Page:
DENVER (AP) - Three people were arrested Thursday for blocking traffic during a demonstration in favor of paying fast-food workers $15 an hour.
McDonald’s worker Christian Medina, the Rev. Patrick Demmer, the senior pastor at Graham Memorial Community Church of God in Christ, and college student Tucker Plumlee sat down in crosswalk on busy Colfax Avenue during a lunchtime protest outside a McDonald’s. They were taken into custody to cheers from around 100 protesters after police warned that they would be arrested if they refused to leave.
Dozens of protesters were also arrested in some of the other 150 cities across the country where fast-food workers and their backers demonstrated as part of a campaign called “Fight for $15.” Organizers had warned there could be civil disobedience to bring attention to the cause.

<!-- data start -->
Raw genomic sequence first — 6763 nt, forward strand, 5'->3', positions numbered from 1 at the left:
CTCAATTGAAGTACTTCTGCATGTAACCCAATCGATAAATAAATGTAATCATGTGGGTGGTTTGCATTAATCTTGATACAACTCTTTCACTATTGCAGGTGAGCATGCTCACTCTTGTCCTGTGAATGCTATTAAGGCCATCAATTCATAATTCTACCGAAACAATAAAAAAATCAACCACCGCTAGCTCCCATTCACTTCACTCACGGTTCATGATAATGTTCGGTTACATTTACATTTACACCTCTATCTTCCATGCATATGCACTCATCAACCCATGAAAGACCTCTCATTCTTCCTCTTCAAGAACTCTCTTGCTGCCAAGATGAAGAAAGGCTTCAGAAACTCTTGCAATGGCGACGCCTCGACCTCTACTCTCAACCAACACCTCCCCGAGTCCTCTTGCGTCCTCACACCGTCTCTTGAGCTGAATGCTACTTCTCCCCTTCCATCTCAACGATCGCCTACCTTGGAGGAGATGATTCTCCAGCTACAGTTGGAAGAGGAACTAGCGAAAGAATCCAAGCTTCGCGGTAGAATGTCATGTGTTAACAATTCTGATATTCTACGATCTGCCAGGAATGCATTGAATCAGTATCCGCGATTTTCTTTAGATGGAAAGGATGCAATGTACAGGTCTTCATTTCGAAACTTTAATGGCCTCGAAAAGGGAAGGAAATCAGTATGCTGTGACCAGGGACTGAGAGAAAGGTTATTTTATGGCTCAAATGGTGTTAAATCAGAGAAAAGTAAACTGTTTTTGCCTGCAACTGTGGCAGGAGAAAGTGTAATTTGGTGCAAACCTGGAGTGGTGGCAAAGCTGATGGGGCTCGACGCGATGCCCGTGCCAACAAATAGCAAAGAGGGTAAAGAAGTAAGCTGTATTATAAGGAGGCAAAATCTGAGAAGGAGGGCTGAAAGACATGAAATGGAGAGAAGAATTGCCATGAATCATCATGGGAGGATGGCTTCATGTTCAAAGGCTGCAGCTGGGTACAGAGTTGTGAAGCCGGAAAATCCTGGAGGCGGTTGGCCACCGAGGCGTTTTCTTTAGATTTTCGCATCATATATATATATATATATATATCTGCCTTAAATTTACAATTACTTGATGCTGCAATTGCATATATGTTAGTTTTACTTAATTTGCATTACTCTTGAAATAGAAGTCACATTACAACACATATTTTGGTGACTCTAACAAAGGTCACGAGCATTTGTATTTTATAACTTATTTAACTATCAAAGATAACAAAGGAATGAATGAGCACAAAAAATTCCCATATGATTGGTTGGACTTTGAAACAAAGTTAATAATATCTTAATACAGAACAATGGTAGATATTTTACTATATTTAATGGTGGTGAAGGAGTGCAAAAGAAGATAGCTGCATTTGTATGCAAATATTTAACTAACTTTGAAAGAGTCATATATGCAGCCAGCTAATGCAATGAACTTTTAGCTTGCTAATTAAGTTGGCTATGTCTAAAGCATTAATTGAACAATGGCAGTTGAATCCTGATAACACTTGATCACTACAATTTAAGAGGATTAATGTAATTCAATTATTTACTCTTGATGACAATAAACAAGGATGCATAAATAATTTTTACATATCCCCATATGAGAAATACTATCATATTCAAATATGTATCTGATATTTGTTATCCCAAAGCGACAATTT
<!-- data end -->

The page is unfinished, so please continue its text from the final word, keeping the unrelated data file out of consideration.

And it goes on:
Denver’s protesters included fast-food workers as well as members of other unions, including the Service Employee International Union and the AFL-CIO. They marched from the parking lot of the Colorado Education Association parking lot down the sidewalk to a McDonald’s a few blocks away, chanting “Hold the burger, hold the fries. Make my wages supersize.” They waited for traffic lights to cross the streets, but when they got to the restaurant across from the Cathedral Basilica of the Immaculate Conception, protesters began marching continuously around the intersection. They dispersed after police moved in, but the three who would be arrested sat down and refused to leave.
Elizabeth Guevara, 45, a single mother of an 11-year-old son who works at another McDonald’s, said she struggles to pay for rent and utilities with her earnings. Guevara, one of 14 Colorado workers to attend a convention for fast food workers in Chicago this summer, said she earns $7.75 an hour even though Colorado’s minimum wage rose to $8 an hour in January under a voter-approved law that ties the wage to inflation.
“‘We’re asking for $15 because that’s enough to cover our basic needs,” she said in Spanish through a translator.
The National Restaurant Association said in a statement that the protests are an attempt by unions to “boost their dwindling membership.”
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